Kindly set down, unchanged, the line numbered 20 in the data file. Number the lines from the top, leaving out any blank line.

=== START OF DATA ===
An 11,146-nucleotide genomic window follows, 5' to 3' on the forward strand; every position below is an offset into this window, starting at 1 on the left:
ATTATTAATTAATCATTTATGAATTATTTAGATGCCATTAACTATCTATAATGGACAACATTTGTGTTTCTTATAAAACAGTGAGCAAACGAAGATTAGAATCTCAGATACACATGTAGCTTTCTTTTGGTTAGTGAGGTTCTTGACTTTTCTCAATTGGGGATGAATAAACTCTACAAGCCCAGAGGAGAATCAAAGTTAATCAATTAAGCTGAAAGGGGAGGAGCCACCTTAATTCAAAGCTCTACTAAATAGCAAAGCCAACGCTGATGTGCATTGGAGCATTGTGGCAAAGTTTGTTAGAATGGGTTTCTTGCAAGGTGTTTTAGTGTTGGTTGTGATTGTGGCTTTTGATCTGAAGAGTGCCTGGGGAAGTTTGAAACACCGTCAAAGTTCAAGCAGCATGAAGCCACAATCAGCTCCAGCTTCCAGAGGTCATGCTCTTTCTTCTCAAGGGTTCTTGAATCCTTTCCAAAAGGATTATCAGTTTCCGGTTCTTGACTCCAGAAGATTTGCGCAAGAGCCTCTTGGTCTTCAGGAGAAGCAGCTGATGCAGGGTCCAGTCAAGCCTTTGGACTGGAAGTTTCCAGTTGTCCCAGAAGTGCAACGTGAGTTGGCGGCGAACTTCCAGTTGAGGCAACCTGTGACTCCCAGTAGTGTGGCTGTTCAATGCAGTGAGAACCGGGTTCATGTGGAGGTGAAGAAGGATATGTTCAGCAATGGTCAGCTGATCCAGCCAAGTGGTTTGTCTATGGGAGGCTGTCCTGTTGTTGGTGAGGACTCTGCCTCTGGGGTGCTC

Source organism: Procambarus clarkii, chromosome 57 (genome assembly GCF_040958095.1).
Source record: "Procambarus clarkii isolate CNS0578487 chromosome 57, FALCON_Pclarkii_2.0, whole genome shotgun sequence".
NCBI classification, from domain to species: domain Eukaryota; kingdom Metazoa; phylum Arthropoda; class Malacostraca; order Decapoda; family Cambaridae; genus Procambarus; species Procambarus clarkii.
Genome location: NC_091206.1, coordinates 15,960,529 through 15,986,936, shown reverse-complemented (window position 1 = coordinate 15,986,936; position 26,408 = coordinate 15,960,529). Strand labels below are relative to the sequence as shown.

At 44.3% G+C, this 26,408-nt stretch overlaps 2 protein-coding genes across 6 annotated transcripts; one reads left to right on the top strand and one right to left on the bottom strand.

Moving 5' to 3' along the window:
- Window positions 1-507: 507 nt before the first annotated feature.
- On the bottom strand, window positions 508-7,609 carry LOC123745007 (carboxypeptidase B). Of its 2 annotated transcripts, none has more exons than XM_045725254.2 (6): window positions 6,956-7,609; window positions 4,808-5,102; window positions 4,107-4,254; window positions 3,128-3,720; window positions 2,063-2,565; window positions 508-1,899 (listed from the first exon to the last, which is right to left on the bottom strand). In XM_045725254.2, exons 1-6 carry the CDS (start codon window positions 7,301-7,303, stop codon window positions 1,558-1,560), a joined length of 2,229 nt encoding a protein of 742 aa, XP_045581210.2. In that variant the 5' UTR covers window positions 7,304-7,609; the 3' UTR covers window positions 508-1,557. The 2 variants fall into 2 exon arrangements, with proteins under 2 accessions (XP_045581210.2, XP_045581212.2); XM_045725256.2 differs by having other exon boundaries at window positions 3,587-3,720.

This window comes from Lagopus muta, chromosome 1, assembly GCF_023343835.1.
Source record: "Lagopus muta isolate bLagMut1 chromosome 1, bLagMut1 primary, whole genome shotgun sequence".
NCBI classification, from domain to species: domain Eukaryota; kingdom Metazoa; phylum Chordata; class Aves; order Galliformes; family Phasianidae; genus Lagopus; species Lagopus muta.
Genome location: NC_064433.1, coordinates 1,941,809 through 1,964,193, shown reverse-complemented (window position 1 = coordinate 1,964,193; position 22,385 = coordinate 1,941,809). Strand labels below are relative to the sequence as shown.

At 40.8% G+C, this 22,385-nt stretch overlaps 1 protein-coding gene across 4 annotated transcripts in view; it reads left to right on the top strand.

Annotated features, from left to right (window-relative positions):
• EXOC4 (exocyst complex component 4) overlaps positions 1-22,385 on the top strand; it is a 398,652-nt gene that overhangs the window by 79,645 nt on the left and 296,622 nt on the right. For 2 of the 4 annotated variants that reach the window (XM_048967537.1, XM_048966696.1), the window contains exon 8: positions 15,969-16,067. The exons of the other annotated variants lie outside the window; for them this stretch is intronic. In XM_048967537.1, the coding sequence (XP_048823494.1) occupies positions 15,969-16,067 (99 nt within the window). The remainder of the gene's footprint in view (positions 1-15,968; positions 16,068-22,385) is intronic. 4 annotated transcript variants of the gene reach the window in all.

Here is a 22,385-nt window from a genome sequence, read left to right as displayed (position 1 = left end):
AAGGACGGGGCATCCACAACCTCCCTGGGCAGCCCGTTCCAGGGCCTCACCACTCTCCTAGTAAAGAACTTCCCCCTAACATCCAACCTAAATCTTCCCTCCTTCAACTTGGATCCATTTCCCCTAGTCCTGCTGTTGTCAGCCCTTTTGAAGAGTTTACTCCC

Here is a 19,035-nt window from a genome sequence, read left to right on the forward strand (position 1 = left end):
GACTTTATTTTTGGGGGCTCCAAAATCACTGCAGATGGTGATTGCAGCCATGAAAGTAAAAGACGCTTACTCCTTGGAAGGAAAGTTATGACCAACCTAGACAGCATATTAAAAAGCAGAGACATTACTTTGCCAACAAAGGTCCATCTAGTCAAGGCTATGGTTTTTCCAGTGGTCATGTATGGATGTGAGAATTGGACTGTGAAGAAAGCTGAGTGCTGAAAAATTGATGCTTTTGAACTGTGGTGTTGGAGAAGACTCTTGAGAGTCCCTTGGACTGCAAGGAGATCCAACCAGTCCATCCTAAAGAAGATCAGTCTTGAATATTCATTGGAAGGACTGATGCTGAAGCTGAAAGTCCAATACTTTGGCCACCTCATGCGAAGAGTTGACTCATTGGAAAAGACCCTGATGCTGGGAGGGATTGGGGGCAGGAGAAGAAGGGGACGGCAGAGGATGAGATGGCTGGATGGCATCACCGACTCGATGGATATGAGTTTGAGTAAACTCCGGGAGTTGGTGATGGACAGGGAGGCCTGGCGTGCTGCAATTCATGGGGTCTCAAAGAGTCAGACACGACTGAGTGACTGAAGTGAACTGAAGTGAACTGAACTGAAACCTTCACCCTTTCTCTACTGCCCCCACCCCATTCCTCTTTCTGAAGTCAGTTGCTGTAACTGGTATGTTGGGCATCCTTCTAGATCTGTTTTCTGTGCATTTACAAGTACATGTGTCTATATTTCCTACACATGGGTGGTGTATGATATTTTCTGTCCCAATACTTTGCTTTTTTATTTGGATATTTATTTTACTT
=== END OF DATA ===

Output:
Here is a 19,035-nt window from a genome sequence, read left to right on the forward strand (position 1 = left end):